Bolivian domestic workers' leader wins 2003 World Methodist Peace Award

The 2003 World Methodist Peace Award recipient is CasimiraRodriguez Romero, a Bolivian Domestic Worker. The Award will bepresented on 20 November by His Eminence Sunday Mbang, Chairpersonof the World Methodist Council, in a ceremony at La ReformaMethodist Church in La Paz, Bolivia. 

The World Methodist Peace Award is presented annually on behalfof the 39 million believers in the global Methodist/Wesleyanfamily, to an individual or group that has made significantcontributions to peace and reconciliation.

Casimira was born in Mizque, Bolivia, a province nearCochabamba. The only girl in a family which lived in poverty, shebecame a domestic worker at the age of 13. Subjected to physical,mental and sexual abuse, she was treated as a servant, working herfirst two years without pay. Exploitation and discrimination ofdomestic workers was common. Casimira describes moments when shefelt life was meaningless because she had been locked up in a verysmall world. 

When Casimira met the Lord her life began to be filled with hopeand faith, because she realized God was with the poor, denouncinginjustice and healing the sick. She became part of the EmmanuelMethodist Church congregation in Cochabamba which continues to bean important part of her life.

Casimira was invited to join a household workers seamstress andliteracy class, and was permitted to attend on Sunday, her day off.This class eventually became the Domestic Household WorkersOrganization, and Casimira rose to become its leader. Twice she hasbeen elected as the General Secretary of the National Federation ofHousehold Workers.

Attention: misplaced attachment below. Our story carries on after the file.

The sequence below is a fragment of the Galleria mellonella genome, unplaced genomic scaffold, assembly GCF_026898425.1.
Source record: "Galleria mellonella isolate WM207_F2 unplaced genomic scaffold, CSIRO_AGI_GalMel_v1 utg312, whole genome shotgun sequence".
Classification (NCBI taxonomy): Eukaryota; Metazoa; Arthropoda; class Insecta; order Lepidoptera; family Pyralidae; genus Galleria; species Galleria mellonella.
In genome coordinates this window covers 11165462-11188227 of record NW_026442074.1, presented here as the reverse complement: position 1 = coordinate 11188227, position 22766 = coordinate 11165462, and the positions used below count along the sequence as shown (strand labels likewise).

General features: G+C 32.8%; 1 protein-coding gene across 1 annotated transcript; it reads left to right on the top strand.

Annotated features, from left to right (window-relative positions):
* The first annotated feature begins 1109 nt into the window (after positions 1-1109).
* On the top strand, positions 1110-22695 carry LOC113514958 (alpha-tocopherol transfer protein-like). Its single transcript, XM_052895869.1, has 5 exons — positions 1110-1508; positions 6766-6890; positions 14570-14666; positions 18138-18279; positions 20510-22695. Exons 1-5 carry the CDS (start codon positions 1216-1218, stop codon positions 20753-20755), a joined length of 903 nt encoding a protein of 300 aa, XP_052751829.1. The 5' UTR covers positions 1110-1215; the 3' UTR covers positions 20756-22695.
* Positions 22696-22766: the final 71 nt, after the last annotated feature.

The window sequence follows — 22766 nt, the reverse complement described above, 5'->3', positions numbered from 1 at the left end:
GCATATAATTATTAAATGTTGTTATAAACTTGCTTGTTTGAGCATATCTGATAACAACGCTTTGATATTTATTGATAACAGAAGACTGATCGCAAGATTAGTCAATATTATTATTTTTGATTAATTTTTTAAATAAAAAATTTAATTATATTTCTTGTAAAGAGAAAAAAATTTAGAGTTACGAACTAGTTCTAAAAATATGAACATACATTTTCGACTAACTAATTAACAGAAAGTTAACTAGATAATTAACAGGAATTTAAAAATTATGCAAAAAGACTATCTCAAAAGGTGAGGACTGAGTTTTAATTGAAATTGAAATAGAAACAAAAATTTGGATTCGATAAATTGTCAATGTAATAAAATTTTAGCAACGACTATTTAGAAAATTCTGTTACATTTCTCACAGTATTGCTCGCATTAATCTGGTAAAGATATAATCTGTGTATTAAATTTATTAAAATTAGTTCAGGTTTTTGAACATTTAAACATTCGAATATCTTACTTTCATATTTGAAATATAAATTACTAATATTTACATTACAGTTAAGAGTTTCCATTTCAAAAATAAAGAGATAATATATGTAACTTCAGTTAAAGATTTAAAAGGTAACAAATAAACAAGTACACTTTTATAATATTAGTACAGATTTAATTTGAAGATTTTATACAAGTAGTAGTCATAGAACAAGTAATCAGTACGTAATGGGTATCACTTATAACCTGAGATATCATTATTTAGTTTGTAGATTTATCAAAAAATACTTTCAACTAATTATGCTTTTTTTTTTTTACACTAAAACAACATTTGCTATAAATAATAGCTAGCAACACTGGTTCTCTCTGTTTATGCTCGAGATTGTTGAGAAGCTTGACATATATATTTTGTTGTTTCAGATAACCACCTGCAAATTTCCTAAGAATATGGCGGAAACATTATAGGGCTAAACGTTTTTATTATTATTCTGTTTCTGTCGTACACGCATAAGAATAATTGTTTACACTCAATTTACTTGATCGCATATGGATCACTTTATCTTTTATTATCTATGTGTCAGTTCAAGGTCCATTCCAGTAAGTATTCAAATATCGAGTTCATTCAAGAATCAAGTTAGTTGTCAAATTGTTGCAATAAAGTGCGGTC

In 2002 the Bolivian Parliament passed a Household Workers Law,a landmark piece of legislation granting protection from themistreatment, aggression and near slave conditions of manyhousehold domestic workers. The bill was first introduced in 1992and took ten years to become law. Casimira's work, along with otherhuman rights organizations, resulted in this landmark legislationprotecting human rights. 

She was nominated by Bishop Carlos Intipampa, leader of theIglesia Evanglica Metodista de Bolivia, for her perseverance,Christian character, and for her tireless efforts for peace,reconciliation and justice in the face of centuries of oppression.The World Methodist Peace Award is the highest honour given by theworld family of people in the Methodist/Wesleyan tradition.

The World Methodist Council, a Christian World Communioncomprised of 76 member churches in the Methodist/Wesleyan familylocated in 132 countries, began the World Methodist Peace Award in1971 in Dublin, Ireland. Past recipients include President BorisTrajkovsky, President of the Republic of Macedonia, Nelson Mandela,former President of South Africa, and Kofi Annan, Secretary Generalof the United Nations.

Nominations for the World Methodist Peace Award areconsidered annually by the officers of the World Methodist Counciland may be made at any time. Letters of nomination should includethe rationale for the nomination, information about the nominee'swork for peace, reconciliation and justice, and a picture of thenominee should be included. Nominations should be sent to Dr GeorgeFreeman, General Secretary, World Methodist Council, PO Box 518,Lake Junaluska, North Carolina 28745, USA.